DAVID GREENE, HOST:
The 68th annual Tony Awards were handed out last night. These are Broadway's highest honors. As Jeff Lunden reports, the biggest winner may have been Broadway itself.
JEFF LUNDEN, BYLINE: Broadway is New York's number-one tourist attraction, and this season it generated close to 1.3 billion dollars in box office sales. That's according to The Broadway League, an association of producers. So the Tony awards, while ostensibly handing out prizes for excellence in the theater, are also providing a primetime commercial for Broadway. Having a huge celebrity host helps with ratings, and X-Men's Wolverine, Hugh Jackman, sang, danced and bunny-hopped as he hosted the broadcast for the fourth time.
(SOUNDBITE OF THE TONY AWARDS)
HUGH JACKMAN: (Singing) I love the the Tonys, and I'm the host of your show.
LUNDEN: Unlike previous years, where juggernauts like "The Book Of Mormon" and "The Producers" dominated the proceedings, this year the Tony voters spread the love around. The big prizes went to two small musicals.
(SOUNDBITE OF PLAY, "A GENTLEMAN'S GUIDE TO LOVE AND MURDER")
LUNDEN: "A Gentleman's Guide To Love And Murder," a stylish chamber musical set in Edwardian England, took home four awards including best musical. "Hedwig And The Angry Inch" also took four awards, including best revival. And Neil Patrick Harris, playing the gender-bending Hedwig, won the Tony for best actor in a musical.
(SOUNDBITE OF PLAY, "HEDWIG AND THE ANGRY INCH")
NEIL PATRICK HARRIS: (Singing) You buy me the dress, I'll be the woman that a man like you can stand.
LUNDEN: "All The Way," Robert Schenkkan's period drama about LBJ and his struggles to pass the civil rights bill, was named best play. Bryan Cranston's bravura performance as the tough-talking Texan won the Emmy Award-winning actor a Tony.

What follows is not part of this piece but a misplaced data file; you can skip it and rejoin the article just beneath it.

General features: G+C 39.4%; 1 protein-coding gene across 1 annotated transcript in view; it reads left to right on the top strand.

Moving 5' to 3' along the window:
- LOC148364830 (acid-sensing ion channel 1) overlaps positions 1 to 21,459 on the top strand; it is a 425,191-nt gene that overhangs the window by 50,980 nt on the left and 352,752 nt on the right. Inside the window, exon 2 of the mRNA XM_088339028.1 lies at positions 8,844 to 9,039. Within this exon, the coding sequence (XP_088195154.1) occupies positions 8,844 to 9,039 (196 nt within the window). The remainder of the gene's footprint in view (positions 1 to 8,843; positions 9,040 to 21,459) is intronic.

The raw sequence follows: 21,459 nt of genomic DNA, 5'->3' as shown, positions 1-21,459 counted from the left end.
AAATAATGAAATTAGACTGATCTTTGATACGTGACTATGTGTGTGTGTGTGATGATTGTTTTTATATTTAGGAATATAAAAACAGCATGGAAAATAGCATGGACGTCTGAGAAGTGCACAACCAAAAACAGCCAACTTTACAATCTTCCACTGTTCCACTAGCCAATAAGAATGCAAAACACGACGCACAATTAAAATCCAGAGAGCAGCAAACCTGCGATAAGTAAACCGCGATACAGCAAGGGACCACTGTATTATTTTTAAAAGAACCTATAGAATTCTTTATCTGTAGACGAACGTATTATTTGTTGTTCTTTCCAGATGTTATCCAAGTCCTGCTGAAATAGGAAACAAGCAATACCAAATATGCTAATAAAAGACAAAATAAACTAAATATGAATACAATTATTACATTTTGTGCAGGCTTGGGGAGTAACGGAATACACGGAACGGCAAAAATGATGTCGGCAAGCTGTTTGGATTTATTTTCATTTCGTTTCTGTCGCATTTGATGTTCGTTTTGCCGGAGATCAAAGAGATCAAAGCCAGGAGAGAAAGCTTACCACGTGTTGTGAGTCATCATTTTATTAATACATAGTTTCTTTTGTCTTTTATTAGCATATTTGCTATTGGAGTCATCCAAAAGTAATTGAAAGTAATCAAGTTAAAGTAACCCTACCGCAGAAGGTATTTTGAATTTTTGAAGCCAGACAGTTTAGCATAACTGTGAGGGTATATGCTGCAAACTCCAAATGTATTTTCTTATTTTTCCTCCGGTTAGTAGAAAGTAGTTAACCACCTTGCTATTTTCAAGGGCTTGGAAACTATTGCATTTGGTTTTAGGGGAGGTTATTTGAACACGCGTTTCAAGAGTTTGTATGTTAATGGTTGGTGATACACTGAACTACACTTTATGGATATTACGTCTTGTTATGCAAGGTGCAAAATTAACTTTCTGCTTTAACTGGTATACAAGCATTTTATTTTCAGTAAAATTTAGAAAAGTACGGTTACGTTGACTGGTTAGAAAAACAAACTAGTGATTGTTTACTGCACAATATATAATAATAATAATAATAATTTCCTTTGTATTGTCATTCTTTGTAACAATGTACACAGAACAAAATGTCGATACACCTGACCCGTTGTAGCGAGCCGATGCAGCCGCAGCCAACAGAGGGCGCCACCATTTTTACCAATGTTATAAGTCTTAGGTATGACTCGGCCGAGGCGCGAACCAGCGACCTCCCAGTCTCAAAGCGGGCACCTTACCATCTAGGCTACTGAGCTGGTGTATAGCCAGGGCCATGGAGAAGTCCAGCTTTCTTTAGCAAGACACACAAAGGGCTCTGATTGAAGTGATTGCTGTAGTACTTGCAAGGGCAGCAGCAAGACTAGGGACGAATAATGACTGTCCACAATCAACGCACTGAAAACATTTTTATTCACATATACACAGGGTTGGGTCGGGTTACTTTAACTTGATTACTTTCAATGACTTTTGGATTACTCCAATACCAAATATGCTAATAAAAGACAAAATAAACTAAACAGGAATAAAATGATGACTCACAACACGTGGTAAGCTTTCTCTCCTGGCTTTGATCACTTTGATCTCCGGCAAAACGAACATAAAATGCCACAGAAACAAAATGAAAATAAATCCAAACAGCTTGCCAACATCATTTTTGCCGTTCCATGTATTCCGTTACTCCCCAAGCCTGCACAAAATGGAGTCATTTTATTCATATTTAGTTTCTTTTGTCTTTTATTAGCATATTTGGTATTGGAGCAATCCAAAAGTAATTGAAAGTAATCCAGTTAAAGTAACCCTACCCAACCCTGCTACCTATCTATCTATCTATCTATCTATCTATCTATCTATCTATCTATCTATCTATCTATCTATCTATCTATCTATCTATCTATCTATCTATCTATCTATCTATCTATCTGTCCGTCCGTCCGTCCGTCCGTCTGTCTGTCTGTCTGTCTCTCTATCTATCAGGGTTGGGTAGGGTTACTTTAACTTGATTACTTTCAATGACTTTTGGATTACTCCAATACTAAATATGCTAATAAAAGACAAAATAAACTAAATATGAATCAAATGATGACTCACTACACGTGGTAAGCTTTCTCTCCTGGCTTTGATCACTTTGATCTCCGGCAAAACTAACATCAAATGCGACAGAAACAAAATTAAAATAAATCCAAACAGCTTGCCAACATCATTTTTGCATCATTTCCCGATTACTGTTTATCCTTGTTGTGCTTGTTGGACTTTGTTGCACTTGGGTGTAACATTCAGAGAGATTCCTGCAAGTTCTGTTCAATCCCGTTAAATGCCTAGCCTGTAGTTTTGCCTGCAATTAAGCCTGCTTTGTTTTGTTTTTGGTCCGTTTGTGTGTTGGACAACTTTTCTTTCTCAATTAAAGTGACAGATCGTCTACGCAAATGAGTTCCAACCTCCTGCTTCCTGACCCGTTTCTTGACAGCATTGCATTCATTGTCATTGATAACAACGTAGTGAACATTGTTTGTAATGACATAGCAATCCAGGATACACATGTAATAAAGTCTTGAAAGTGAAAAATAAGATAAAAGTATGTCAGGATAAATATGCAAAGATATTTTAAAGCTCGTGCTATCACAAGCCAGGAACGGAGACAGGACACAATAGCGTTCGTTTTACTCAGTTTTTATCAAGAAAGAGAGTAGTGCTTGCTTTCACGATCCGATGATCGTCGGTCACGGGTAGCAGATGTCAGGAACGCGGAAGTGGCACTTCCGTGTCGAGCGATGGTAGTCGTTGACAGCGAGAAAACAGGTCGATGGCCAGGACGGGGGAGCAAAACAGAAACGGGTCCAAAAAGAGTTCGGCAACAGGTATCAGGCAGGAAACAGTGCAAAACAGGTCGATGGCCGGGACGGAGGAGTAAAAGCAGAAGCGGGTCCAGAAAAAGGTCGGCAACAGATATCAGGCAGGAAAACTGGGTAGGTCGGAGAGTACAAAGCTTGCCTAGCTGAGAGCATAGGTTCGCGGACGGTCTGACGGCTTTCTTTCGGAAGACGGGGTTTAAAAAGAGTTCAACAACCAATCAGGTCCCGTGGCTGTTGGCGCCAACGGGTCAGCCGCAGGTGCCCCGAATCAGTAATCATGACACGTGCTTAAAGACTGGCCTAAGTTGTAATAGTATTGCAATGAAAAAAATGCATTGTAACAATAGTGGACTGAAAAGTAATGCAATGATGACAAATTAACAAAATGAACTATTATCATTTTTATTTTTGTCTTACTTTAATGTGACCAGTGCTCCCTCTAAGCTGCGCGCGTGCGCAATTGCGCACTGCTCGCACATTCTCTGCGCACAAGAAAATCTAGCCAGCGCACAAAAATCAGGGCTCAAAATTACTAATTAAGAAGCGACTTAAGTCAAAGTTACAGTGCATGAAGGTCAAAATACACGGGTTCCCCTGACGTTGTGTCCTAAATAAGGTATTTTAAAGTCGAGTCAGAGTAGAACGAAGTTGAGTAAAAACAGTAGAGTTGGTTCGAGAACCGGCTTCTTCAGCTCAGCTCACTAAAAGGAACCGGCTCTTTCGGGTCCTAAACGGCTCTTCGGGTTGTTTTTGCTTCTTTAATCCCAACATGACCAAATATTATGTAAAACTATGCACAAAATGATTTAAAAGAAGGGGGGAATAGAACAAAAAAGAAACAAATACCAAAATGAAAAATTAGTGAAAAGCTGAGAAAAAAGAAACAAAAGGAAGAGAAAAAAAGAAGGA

(SOUNDBITE OF PLAY, "ALL THE WAY")
BRYAN CRANSTON: (As Johnson) This ain't about a Constitution. This is about those who got more wanting to hang on to what they got at the expense of those who got nothing and feel good about it.
LUNDEN: Lorraine's Hansberry's groundbreaking 1959 drama, "A Raisin In The Sun," about a working-class African-American family, took three awards, including best revival of a play. And Audra McDonald won a record sixth Tony award for her portrayal of Billie Holiday in "Lady Day At Emerson's Bar And Grill."
(SOUNDBITE OF TONY AWARDS)
CRAIG MCDONALD: I want to thank my mom, and my dad up in heaven for disobeying the doctor's orders and not medicating their hyperactive girl and finding out what she was into instead and pushing her into the theater.
LUNDEN: With the 2013, 2014 season in the books, the new season kicks off in a couple of weeks with "Holler If Ya Hear Me," a musical based on the songs of Tupac Shakur. For NPR News, I'm Jeff Lunden in New York.
GREENE: It's NPR News. Transcript provided by NPR, Copyright NPR.